A lot of my friends have gotten into MLM schemes lately, and it makes me sad.
What is an MLM scheme? From Wikipedia:
Multi-Level Marketing (MLM) is a marketing strategy in which the sales force is compensated not only for sales they generate, but also for the sales of the other salespeople that they recruit. This recruited sales force is referred to as the participant’s “downline”, and can provide multiple levels of compensation.
Basically, any of those “host parties and sell at home” companies are MLM companies. Sales people make money by selling items themselves and by recruiting others.
Now, don’t get me wrong. I don’t necessarily think all of these companies are bad. Some of them have great products. Personally, I love my Pampered Chef pizza stone, and I’m a sucker for Stella & Dot jewelry. But at least those companies are providing something tangible and not promising to change your life.
Lately, a number of my friends have gotten into the health-related MLM companies. I’m not going to name names, but basically, any product that promises to help you lose weight, get healthy, and change your life? It’s probably a scam. No seaweed wrap is going to take inches off of your body for any real period of time. And yet so many people get sucked into buying and then selling these products.
I don’t like the idea of any company that preys on the weaknesses of others to make a buck, especially when the sales people are doing it to friends and family. “Oh, you’re feeling fat? Well, here, buy this shake mix and you’ll lose weight fast!”
Is it lucrative? Sure, you can make money doing this. If you can make a few sales a month, sure, you might bring in a few hundred dollars. The real money comes from recruiting others so that you have a “team” beneath you. I know people who make serious money selling Pampered Chef products, and I can only assume you can do the same with these “health improvement” products. Though those people work incredibly hard to make the money they bring in. I certainly wouldn’t call it easy money.
I’m sure that when you’re struggling to make ends meet, the idea of hosting parties and making money at the same time is a great one. And hey, maybe being a Tupperware salesperson is totally a good thing for you to try out. But please, please don’t try out those companies that prey on others, that make grand promises that they certainly can’t keep. No product is going to make you thin and fabulous for no effort on your part and you don’t want to be the person selling those. At least this Thirty-One bag only promises to hold things. It lives up to those promises.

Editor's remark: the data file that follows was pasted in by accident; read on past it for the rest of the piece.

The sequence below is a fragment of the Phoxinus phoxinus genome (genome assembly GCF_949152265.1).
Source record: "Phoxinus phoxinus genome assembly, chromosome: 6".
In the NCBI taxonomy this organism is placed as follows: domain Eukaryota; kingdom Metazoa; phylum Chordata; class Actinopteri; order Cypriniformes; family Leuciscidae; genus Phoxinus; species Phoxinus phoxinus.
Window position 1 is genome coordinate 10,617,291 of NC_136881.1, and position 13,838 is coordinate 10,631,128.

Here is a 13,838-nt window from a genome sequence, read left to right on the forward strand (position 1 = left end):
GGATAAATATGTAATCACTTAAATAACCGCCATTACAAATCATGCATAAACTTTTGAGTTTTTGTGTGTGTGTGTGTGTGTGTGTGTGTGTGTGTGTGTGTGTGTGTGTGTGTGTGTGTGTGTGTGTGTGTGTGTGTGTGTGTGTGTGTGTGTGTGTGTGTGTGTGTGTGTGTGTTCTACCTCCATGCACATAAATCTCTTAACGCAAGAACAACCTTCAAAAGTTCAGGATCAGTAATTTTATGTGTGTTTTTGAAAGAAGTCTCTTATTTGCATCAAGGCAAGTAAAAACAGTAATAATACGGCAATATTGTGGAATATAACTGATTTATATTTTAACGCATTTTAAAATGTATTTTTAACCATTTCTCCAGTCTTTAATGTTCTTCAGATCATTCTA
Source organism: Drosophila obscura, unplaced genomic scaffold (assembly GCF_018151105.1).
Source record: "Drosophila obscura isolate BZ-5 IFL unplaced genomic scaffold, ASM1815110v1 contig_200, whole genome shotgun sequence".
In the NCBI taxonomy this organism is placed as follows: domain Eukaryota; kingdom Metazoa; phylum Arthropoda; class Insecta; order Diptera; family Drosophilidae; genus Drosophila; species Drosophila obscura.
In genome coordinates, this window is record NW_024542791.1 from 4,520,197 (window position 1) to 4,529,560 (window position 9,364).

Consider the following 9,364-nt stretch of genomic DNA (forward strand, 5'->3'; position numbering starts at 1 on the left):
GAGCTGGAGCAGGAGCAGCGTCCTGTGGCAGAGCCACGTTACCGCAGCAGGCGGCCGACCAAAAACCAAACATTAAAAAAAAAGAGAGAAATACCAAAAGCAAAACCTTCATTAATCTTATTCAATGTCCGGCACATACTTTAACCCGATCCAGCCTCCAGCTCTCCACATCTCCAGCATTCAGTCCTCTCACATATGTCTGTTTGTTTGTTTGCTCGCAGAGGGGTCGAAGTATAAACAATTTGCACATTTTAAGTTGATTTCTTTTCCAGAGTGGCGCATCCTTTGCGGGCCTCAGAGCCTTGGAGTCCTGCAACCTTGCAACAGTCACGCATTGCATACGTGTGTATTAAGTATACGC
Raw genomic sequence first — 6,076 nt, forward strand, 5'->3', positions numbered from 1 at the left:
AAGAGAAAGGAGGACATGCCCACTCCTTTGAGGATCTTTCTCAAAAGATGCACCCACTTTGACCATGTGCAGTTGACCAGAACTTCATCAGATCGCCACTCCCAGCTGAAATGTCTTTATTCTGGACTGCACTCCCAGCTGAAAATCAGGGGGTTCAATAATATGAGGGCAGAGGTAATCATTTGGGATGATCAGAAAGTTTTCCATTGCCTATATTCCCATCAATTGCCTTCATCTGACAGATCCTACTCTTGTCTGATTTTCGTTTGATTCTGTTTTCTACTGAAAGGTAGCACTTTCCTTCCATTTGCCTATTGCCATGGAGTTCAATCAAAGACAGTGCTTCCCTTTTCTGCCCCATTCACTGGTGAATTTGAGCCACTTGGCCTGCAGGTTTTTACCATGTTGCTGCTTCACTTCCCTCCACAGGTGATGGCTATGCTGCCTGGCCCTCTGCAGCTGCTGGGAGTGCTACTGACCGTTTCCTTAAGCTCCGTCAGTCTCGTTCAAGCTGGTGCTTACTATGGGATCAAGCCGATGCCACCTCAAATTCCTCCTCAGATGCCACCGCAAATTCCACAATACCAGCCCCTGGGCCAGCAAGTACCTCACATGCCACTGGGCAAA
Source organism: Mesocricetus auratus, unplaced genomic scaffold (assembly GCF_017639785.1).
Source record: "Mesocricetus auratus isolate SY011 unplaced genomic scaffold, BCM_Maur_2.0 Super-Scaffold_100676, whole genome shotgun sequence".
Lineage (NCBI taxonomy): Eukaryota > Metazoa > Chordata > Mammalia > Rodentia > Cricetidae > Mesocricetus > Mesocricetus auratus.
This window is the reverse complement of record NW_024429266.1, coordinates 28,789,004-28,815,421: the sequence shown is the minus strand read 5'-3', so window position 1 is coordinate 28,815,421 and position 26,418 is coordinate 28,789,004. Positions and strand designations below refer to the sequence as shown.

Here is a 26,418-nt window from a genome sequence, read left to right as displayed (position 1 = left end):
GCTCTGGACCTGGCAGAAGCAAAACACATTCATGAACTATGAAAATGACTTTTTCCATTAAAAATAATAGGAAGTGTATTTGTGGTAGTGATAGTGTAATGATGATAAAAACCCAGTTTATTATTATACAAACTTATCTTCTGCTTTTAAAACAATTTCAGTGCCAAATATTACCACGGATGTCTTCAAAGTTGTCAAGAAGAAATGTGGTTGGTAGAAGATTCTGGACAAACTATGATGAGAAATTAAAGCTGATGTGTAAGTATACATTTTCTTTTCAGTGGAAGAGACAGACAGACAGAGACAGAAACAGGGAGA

And one last note – these businesses cost money. You want to sell the products? Be ready to buy a starter kit. Be ready to pay for your online sales. Again, I’m not saying it’s a bad idea, but nothing comes for free. Be aware of what you’re getting into. Is this really the best way to bring in some extra money? Do you really want to be hounding your friends to host parties for you?
Megan is a 40-something government employee in the Washington, DC area. She got interested in Personal Finance when she got out of college and realized that her paycheck wasn’t going to go as far as she had hoped. Since starting this blog, she has managed to buy a house and make a solid start on her retirement goals, and hopes to help others do the same. Here is her story:
In 2007, I was a gainfully employed 20-something with no debt but not a lot of knowledge about personal finance. It was a co-worker’s comment about Roth IRAs that sent me to the internet, searching for information. It was then that I realized that I really didn’t know a whole lot about personal finance and that my current financial situation was due a lot to inherent frugal tendencies, generous family members, a fear of debt, and good luck. While that was working for me, clearly I needed a better plan.
While I had no debt, I was also pretty much living paycheck to paycheck and not worrying about going over budget (I say this as if I had a real budget) because I had an emergency fund set aside to cover any overages.
Except that’s not what an emergency fund is for.
So I did a lot of research, read a lot of blogs, and decided that I needed a plan. I needed to budget. I needed to know what I was spending my money on. I needed to prepare for the future.
I decided to create a blog not only to make myself accountable to others but also to share the knowledge that I gained along the way. I’ve learned so much from my fellow bloggers, and I hope that my readers can find something useful in what I have to share as well.